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Junior outfielder Sydney Turchin has helped solidify the Quakers' offense all season long, ranking second on the team with a .333 batting average heading into this weekend's road contests with Harvard and Dartmouth.

Photo: Ellen Frierson

Penn softball hit its stride this week, and not a minute too soon. The Quakers are about to be truly tested by this weekend’s road trip to Harvard and Dartmouth.

In what could be a defining weekend for the defending Ivy Champions, the Red and Blue (7-11, 2-0 Ivy) will take on the Crimson (13-11, 0-0) in a doubleheader on Friday in Cambridge, Mass., before jumping on a bus for two games in Hanover, N.H., against the Big Green (14-13, 4-0) on Saturday.

The Quakers will make the trip north after coming off a successful week at home in which Penn pitched a pair of shutouts against Yale on Monday and also collected a rare nonconference win against Temple on Wednesday.

Most importantly, Penn’s bats have finally woken up this week. The Quakers are averaging 3.33 runs per game this week, after averaging less than a run per game in their 0-7 stretch in mid-March.

However, both Dartmouth and Harvard look like solid obstacles to Penn’s title contention. Dartmouth is coming off a four-game win streak where it swept doubleheaders against Princeton and Cornell. Harvard has also won its last four contests despite seeing its first four Ivy games postponed due to rain.

“We have to play pretty flawlessly this weekend, especially as we are on the road,” coach Leslie King said. “I see them as the two best teams in the North Division, and it is especially important that we execute all parts of our game.”

Penn will also enter the weekend at a disadvantage in terms of games played over its opponents. Due to a shorter spring training schedule and seemingly endless rain cancellations, Penn has played nine fewer games then Dartmouth and six fewer than Harvard. With only 18 games under their belts, the Red and Blue have the second lowest games played total in the Ivy League, while Dartmouth and Harvard have the highest two.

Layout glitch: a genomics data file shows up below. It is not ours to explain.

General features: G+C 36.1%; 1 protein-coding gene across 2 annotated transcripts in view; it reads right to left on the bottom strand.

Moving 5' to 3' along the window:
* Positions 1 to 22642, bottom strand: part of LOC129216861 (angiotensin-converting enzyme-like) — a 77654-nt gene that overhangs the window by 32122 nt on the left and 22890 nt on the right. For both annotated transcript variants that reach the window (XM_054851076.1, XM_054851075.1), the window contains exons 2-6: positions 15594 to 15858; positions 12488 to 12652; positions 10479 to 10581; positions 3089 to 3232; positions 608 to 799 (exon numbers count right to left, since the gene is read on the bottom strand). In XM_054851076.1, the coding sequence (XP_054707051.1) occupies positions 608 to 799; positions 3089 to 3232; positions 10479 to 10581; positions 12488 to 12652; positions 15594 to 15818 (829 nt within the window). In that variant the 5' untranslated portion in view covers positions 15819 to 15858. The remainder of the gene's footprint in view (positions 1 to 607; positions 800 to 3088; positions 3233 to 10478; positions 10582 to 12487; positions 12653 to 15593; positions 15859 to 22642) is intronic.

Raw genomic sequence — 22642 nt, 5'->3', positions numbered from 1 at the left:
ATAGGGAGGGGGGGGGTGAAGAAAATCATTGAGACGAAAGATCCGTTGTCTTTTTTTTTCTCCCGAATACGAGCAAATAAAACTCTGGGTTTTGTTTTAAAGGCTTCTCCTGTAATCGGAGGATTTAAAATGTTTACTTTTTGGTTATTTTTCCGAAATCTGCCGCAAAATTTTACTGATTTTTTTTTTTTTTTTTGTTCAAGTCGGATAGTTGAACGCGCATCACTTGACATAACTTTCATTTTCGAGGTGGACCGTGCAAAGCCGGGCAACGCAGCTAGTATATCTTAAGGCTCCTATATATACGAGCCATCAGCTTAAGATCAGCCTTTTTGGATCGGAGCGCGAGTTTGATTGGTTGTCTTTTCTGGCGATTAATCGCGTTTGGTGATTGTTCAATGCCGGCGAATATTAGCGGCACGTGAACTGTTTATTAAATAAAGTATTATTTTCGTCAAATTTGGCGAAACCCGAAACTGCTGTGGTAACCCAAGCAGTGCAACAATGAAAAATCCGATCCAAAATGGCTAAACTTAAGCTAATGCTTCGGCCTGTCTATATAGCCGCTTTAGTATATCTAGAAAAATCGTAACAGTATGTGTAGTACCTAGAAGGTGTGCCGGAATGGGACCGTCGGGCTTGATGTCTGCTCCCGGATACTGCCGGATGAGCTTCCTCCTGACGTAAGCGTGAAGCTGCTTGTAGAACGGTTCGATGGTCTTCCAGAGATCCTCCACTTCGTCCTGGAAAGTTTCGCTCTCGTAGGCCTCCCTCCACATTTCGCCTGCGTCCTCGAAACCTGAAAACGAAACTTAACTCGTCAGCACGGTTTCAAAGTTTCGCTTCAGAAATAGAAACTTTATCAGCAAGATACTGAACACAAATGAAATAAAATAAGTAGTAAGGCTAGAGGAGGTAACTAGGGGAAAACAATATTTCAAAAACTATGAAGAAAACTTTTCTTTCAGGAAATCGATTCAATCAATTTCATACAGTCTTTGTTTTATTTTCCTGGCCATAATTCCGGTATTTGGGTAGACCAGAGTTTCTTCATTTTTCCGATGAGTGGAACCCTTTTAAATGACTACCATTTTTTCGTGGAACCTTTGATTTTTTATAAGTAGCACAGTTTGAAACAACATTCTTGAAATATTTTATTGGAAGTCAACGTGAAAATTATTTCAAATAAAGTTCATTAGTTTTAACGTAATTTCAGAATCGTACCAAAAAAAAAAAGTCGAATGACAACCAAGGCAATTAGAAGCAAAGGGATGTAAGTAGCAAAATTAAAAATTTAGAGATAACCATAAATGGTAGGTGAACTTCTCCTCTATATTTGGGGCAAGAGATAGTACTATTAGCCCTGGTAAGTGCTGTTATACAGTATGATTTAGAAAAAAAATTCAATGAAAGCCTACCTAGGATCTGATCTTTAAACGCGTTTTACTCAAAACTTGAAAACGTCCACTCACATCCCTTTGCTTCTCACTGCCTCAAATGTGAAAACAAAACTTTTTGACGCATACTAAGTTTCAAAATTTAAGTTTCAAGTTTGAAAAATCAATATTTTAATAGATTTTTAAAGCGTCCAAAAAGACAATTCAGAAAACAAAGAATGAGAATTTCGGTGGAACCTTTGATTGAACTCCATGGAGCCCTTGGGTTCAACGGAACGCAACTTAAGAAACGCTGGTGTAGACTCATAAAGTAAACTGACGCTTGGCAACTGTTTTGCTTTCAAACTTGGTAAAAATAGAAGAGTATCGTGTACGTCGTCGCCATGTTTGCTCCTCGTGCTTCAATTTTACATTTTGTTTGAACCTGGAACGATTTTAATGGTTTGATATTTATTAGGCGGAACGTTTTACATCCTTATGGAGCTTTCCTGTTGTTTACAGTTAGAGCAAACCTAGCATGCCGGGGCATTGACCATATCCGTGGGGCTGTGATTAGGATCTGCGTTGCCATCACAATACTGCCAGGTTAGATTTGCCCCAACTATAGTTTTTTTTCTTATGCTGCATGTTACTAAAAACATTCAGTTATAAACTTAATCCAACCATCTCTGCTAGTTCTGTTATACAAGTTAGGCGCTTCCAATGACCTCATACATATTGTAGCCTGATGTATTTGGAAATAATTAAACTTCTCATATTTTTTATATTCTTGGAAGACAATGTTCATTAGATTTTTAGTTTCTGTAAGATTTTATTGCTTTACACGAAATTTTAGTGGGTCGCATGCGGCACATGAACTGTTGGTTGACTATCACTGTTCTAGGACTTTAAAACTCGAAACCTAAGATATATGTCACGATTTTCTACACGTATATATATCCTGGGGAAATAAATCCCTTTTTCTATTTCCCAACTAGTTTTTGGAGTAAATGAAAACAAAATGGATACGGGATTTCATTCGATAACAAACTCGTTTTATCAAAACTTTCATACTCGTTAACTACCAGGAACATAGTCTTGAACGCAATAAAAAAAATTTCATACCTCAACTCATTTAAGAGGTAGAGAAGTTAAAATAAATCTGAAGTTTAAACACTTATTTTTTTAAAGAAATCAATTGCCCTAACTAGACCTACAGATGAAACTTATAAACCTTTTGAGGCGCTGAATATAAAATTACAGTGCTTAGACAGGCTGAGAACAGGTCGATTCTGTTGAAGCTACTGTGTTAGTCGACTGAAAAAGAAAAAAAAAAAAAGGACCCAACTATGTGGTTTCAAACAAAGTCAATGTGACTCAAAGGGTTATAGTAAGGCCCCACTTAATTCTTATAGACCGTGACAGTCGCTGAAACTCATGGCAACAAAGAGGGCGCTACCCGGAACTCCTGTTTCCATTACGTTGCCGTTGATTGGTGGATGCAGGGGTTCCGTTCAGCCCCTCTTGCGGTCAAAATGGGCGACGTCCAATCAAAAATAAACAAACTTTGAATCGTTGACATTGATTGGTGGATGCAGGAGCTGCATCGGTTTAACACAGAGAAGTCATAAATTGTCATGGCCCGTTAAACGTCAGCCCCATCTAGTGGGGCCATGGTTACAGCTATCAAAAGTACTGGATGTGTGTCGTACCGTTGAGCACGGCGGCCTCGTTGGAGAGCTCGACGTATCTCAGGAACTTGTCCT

However, King believes that the team has mitigated the effects of the disparity with this last week of competition.

“I feel like we are in a far better place this week than we were last week, because we got some really competitive games in,” she said. “There was a stretch where we weren’t getting a lot of games in, and I think that really impacts your hitting when the girls are not getting to see live pitching.”

Yet while offensively the Quakers may have been playing catch up, Penn will head into this weekend with what has consistently been one of the best pitching staffs in the league.

The Quakers boast the top two pitchers in the league in terms of earned run average in freshman Alexis Sargent and junior Alexis Borden, and have the added benefit of two freshman standouts in Sargent and Courtney Cuzick, both of whom are unknowns to the opposition.

“I think we are very fortunate to have one of the deepest staffs in the conference, and it gives us an advantage in terms of flexibility,” King said. “To have three girls that you can put in there and rely on like that is great for our program.”

With a tough weekend ahead of them, the Quakers are hopeful that they are heating up at just the right time to enter the heart of Ivy play.

“We just need to really keep building on what we have done this past week,” junior outfielder Sydney Turchin said. “We just want to keep it a team effort, focus on winning together and keep moving in the right direction.”

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